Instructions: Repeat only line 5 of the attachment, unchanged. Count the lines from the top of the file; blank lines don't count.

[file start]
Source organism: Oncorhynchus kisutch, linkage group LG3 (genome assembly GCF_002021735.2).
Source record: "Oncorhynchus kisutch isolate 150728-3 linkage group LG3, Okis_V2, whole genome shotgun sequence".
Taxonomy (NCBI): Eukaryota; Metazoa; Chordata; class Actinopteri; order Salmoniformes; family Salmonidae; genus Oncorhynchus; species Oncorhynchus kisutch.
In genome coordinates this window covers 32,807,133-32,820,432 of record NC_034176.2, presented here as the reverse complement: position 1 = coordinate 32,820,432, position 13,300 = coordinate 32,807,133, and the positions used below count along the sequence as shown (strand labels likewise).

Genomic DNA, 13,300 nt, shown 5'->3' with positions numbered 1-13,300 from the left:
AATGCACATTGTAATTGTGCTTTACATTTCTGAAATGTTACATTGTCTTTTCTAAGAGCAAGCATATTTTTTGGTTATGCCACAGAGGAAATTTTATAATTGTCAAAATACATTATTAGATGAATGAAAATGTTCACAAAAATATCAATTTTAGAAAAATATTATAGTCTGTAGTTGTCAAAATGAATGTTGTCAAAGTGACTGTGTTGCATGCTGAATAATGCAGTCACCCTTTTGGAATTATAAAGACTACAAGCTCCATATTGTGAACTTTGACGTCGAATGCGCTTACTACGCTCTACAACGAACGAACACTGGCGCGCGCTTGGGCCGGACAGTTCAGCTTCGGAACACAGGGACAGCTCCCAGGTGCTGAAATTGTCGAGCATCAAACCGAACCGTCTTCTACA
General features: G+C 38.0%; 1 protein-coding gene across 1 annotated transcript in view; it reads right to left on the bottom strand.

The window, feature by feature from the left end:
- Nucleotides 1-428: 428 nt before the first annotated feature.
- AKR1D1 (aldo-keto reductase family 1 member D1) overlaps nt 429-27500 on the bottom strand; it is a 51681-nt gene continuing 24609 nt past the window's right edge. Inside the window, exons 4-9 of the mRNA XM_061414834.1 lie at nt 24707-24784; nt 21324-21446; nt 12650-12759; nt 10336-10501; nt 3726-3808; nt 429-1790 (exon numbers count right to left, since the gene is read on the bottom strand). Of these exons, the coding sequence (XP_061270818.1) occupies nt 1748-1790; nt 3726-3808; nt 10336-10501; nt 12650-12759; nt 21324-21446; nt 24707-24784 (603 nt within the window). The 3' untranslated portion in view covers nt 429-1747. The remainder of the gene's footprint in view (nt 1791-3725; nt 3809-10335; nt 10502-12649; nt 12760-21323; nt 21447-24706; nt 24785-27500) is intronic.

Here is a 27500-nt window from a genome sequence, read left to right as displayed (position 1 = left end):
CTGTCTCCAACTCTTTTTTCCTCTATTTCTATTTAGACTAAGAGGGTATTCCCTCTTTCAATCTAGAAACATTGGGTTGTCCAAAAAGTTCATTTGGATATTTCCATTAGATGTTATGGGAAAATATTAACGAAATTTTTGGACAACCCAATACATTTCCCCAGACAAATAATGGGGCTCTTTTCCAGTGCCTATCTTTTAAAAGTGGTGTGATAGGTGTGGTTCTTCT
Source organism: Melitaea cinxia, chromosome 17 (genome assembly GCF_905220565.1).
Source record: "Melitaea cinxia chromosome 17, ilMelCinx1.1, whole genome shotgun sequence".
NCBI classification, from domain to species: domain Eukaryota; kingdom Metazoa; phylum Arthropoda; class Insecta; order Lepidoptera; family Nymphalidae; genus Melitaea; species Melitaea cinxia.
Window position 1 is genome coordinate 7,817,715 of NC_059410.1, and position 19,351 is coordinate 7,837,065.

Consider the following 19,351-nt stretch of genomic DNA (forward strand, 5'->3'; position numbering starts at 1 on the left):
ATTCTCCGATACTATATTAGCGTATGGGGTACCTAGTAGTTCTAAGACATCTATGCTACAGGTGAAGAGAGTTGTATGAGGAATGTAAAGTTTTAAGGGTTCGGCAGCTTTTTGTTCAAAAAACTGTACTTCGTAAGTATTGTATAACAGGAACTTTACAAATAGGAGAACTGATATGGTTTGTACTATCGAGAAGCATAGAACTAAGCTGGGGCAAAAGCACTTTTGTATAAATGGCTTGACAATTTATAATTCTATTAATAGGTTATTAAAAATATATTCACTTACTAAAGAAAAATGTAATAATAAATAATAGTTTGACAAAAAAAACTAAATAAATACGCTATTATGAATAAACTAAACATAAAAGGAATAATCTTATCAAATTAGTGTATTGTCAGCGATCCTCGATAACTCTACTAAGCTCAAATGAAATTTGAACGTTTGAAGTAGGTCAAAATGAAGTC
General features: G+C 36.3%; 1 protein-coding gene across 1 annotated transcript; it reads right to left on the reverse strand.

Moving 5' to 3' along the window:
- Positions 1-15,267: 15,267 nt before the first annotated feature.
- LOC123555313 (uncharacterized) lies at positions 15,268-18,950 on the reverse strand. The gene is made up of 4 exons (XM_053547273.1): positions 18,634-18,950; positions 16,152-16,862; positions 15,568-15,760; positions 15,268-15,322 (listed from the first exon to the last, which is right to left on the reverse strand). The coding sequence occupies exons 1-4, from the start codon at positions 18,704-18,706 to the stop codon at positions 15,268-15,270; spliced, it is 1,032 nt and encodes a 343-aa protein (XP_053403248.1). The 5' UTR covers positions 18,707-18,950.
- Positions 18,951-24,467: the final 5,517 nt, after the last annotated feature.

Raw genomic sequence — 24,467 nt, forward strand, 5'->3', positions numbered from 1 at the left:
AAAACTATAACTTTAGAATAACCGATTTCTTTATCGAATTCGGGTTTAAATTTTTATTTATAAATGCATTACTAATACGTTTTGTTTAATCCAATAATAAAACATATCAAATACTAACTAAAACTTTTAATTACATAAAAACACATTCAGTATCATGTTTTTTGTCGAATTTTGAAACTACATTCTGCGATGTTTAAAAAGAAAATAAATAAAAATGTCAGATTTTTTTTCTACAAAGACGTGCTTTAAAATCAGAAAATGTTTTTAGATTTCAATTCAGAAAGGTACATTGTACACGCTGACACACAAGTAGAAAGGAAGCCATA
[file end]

Genomic DNA, 13,300 nt, shown 5'->3' with positions numbered 1-13,300 from the left: